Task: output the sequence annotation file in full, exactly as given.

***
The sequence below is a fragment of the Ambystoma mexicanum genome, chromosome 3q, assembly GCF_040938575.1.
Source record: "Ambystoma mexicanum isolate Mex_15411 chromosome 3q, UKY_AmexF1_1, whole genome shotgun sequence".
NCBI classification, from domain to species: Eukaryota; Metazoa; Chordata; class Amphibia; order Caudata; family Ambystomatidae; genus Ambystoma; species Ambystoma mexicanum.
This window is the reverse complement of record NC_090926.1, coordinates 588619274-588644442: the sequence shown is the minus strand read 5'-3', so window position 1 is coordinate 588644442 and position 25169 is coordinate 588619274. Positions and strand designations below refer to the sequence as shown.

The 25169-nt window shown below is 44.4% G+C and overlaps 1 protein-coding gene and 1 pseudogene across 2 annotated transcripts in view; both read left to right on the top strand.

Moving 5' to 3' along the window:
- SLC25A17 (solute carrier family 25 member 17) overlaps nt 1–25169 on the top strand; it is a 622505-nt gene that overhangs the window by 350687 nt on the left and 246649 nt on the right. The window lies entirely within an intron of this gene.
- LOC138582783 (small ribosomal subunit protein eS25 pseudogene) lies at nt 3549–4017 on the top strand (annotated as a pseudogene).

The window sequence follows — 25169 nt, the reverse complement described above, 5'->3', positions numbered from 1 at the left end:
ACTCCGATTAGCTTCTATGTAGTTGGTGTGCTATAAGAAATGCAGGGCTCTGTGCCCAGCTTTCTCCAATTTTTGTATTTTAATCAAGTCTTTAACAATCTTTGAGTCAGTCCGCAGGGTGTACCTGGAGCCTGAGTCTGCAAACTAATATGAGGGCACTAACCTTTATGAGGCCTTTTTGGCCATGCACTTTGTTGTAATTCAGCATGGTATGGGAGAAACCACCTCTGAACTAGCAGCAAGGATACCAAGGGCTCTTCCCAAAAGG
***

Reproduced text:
The sequence below is a fragment of the Ambystoma mexicanum genome, chromosome 3q, assembly GCF_040938575.1.
Source record: "Ambystoma mexicanum isolate Mex_15411 chromosome 3q, UKY_AmexF1_1, whole genome shotgun sequence".
NCBI classification, from domain to species: Eukaryota; Metazoa; Chordata; class Amphibia; order Caudata; family Ambystomatidae; genus Ambystoma; species Ambystoma mexicanum.
This window is the reverse complement of record NC_090926.1, coordinates 588619274-588644442: the sequence shown is the minus strand read 5'-3', so window position 1 is coordinate 588644442 and position 25169 is coordinate 588619274. Positions and strand designations below refer to the sequence as shown.

The 25169-nt window shown below is 44.4% G+C and overlaps 1 protein-coding gene and 1 pseudogene across 2 annotated transcripts in view; both read left to right on the top strand.

Moving 5' to 3' along the window:
- SLC25A17 (solute carrier family 25 member 17) overlaps nt 1–25169 on the top strand; it is a 622505-nt gene that overhangs the window by 350687 nt on the left and 246649 nt on the right. The window lies entirely within an intron of this gene.
- LOC138582783 (small ribosomal subunit protein eS25 pseudogene) lies at nt 3549–4017 on the top strand (annotated as a pseudogene).

The window sequence follows — 25169 nt, the reverse complement described above, 5'->3', positions numbered from 1 at the left end:
ACTCCGATTAGCTTCTATGTAGTTGGTGTGCTATAAGAAATGCAGGGCTCTGTGCCCAGCTTTCTCCAATTTTTGTATTTTAATCAAGTCTTTAACAATCTTTGAGTCAGTCCGCAGGGTGTACCTGGAGCCTGAGTCTGCAAACTAATATGAGGGCACTAACCTTTATGAGGCCTTTTTGGCCATGCACTTTGTTGTAATTCAGCATGGTATGGGAGAAACCACCTCTGAACTAGCAGCAAGGATACCAAGGGCTCTTCCCAAAAGG